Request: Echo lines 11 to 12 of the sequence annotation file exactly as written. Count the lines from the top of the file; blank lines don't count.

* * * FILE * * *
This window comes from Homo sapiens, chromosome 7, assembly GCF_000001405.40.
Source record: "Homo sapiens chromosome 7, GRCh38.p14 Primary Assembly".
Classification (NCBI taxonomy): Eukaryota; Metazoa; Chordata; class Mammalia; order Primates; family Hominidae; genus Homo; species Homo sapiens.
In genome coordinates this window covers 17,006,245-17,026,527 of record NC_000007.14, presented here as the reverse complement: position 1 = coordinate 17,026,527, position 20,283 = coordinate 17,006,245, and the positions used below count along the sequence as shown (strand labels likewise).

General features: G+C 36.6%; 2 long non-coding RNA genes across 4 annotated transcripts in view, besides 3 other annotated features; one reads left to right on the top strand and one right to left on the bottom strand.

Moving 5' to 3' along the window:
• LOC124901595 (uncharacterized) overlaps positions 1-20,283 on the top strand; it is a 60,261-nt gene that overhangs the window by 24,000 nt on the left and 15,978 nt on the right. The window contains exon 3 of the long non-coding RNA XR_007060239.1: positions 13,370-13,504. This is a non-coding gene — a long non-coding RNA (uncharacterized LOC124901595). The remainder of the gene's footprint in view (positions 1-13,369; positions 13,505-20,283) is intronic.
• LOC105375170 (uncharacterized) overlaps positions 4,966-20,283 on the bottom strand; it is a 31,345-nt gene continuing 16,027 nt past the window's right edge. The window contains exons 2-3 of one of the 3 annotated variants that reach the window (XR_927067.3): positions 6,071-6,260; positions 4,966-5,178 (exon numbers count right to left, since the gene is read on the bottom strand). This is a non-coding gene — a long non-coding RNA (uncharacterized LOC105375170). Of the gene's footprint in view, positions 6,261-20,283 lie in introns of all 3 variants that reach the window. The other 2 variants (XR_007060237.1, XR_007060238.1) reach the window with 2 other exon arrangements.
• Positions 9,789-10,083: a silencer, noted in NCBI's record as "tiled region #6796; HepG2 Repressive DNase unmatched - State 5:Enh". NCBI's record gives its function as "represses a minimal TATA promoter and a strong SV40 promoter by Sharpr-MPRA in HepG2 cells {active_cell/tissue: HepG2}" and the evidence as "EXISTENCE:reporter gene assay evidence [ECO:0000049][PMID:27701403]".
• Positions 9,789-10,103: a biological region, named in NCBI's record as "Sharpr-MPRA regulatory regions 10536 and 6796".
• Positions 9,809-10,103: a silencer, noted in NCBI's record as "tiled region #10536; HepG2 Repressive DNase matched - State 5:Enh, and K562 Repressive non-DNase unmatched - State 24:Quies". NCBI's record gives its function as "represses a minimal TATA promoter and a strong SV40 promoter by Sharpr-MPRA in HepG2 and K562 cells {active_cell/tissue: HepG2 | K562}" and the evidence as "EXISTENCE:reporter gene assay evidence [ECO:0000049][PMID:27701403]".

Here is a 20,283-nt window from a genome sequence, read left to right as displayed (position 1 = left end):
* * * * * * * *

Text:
• Positions 9,809-10,103: a silencer, noted in NCBI's record as "tiled region #10536; HepG2 Repressive DNase matched - State 5:Enh, and K562 Repressive non-DNase unmatched - State 24:Quies". NCBI's record gives its function as "represses a minimal TATA promoter and a strong SV40 promoter by Sharpr-MPRA in HepG2 and K562 cells {active_cell/tissue: HepG2 | K562}" and the evidence as "EXISTENCE:reporter gene assay evidence [ECO:0000049][PMID:27701403]".

Here is a 20,283-nt window from a genome sequence, read left to right as displayed (position 1 = left end):